According to most estimates, violence in the Darfur region of Sudan has resulted in the deaths of hundreds of thousands of people since 2003, with many more forced to flee their homes. Charges of genocide have been leveled by many in the international community, including President Bush and Congress. The goal of this study is to evaluate responses to previous genocidal actions in Rwanda to gain perspective on Darfur.
For the group leader
Opening prayer: Loving God, though Jesus' death ensured our salvation, we are painfully aware that we still live in a broken and hurting world. Guide our hearts and minds as we seek your will. Let us always remember what we pray, that your will be done, Lord. Give us the wisdom and compassion we need to seek and do what you desire. In the name of your Son, Jesus Christ, our Lord and Savior. Amen.
The violence in the Darfur region of Sudan since 2003 presents the challenge of a situation in which clear moral wrongs exist alongside daunting complexity. The "Report of the International Commission of Inquiry on Darfur to the United Nations Secretary-General," released in early 2005 concluded,
The roots of the present conflict in Darfur are complex. In addition to the tribal feuds resulting from desertification, the availability of modern weapons, and the other factors noted above, deep layers relating to identity, governance, and the emergence of armed rebel movements which enjoy popular support amongst certain tribes, are playing a major role in shaping the current crisis.
This complexity makes it extremely difficult to bring peace to the situation, both for would-be peacemakers within the Sudan and concerned members of the international community.
As Americans, we see foreign genocides purely as outsiders, largely blind to our own murderous history with the Native American population, and thus find it difficult to place ourselves within these events overseas. If anything, we remember the liberation of European concentration camps at the end of World War II and see ourselves as rescuers waiting in the wings, ready to free the oppressed. However, past and present experiences in Vietnam, Somalia, Afghanistan, and Iraq have left many Americans hesitant to support putting troops on the ground in any more complex and dangerous political situations.
With all of these circumstances in mind, how are we to respond as Christians in the United States? The Darfur conflict, genocide or not, is often thought about in light of the slaughter in Rwanda in the 1990s. While the situations do not parallel exactly, examination of the Rwandan genocide may provide useful insights for developing Christian response to Darfur.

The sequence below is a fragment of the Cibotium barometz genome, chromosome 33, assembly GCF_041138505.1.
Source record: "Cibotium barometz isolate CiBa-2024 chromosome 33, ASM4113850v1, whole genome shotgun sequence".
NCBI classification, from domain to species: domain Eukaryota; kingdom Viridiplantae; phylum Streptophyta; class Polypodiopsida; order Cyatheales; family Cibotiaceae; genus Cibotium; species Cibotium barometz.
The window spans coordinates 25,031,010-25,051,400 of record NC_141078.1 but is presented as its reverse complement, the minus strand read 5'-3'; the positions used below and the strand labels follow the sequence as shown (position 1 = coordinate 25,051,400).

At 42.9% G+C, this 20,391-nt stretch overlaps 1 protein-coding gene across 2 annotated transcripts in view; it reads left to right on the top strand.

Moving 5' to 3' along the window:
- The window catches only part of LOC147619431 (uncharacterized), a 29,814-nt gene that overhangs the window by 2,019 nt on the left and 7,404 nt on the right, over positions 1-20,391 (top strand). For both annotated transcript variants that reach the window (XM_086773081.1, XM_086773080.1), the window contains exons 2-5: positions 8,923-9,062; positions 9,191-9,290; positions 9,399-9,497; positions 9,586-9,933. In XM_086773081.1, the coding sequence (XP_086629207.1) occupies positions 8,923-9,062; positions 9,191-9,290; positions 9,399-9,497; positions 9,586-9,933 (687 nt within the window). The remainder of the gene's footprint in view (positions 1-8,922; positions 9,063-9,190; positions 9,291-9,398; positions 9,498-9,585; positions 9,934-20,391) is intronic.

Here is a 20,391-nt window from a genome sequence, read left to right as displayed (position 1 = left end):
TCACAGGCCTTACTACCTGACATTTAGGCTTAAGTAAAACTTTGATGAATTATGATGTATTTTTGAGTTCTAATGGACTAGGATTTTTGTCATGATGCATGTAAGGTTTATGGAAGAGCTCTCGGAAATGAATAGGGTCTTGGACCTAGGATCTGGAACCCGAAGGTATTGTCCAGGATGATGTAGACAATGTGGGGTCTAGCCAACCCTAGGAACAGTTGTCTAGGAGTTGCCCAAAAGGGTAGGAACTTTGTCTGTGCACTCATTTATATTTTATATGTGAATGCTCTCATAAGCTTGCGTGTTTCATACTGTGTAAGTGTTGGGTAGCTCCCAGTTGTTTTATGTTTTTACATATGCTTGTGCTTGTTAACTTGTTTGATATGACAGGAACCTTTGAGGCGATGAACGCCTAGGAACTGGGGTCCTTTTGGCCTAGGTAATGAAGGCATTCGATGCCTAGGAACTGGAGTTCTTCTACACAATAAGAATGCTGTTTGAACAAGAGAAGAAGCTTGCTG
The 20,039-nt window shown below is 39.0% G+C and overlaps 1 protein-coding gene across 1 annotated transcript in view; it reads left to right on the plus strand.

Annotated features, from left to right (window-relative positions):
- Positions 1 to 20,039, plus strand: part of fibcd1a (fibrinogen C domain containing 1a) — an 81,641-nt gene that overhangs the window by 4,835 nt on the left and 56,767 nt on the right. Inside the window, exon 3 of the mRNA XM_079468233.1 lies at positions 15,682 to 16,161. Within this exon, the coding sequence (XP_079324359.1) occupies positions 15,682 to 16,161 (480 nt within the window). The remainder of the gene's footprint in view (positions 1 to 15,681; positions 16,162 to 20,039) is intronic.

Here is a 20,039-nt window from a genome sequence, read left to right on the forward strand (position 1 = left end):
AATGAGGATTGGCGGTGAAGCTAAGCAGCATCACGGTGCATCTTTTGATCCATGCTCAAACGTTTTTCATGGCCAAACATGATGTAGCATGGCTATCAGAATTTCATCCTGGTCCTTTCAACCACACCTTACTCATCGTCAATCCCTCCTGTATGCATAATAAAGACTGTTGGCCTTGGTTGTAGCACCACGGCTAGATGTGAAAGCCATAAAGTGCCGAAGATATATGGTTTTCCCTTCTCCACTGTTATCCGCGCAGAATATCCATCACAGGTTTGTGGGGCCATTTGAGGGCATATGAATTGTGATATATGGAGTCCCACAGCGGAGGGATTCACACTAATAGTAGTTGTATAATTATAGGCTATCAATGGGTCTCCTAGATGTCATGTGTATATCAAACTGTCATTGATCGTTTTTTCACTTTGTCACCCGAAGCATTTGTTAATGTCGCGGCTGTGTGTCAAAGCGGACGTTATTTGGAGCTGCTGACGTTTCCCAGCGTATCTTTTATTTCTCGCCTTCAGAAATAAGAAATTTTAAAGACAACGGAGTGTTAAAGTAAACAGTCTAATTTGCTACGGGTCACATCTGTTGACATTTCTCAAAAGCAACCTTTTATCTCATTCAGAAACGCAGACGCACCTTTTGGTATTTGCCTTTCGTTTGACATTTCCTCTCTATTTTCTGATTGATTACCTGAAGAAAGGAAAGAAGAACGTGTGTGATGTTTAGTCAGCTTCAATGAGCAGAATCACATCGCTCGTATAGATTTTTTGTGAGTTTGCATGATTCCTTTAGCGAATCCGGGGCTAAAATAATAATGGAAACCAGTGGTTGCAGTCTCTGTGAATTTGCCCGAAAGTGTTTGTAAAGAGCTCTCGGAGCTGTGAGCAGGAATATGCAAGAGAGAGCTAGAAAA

Two Journal of Lutheran Ethics articles deal with Hotel Rwanda, the 2005 film about the Rwandan genocide. Congregations are encouraged to arrange viewings of the film and use the film and these articles as starting points for discussion of American Christian responses to atrocities overseas.
John Rutsindintwarane's study guide provides some initial questions, along with suggestions for more in-depth resources on the Rwandan situation.
Matthew Bersagel Braley's review deals with issues of human identity and the history of abandonment in genocidal situations. The article forces the reader to confront both the internal and external factors that combine to cause these types of human disasters.
Braley also wrote an article for JLE that focused on the Gacaca courts in Rwanda. This longer article is helpful for those interested in going further in depth regarding the Rwandan violence and its aftermath. Braley's article deals with questions of political structure, justice, and reconciliation in Rwanda years after the horrors of 1994. Helpfully, Braley also provides historical background, including a discussion of the accuracy of the term "genocide" in identifying the violence in Rwanda.
D. M. Yeager's "God, Church, and Country: Berggrav's Leadership in the Norwegian Resistance" tells the story of Norwegian Lutheran bishop Eivind Josef Berggrav, who became famous in the resistance to the German occupation of Norway during the Second World War. This article may allow readers to place themselves within the context of a genocidal regime and see the paths one man chose to follow in order to remain within the bounds of his conscience.
These resources can be connected to information on the situation in Darfur. The ELCA's Washington office maintains a page on Darfur (http://www.elca.org/Our-Faith-In-Action/Justice/Advocacy/Issues/Peace-and-Conflict/Africa/Sudan.aspx) that is useful for background and current information. In addition, many news organizations have quick fact sheets available online. More in-depth information can also be found from many other online sources. By thinking and talking about Hotel Rwanda, Berggrav, and Darfur, American Christians can become engaged in crucial international matters from a grounding in Christian faith.
"A Study Guide for Parishioners and Classes viewing Hotel Rwanda," by John Rutsindintwarane
Discuss the questions within Rutsindintwarane's article.
"Who Counts? A Review of Hotel Rwanda," by Matthew Bersagel Braley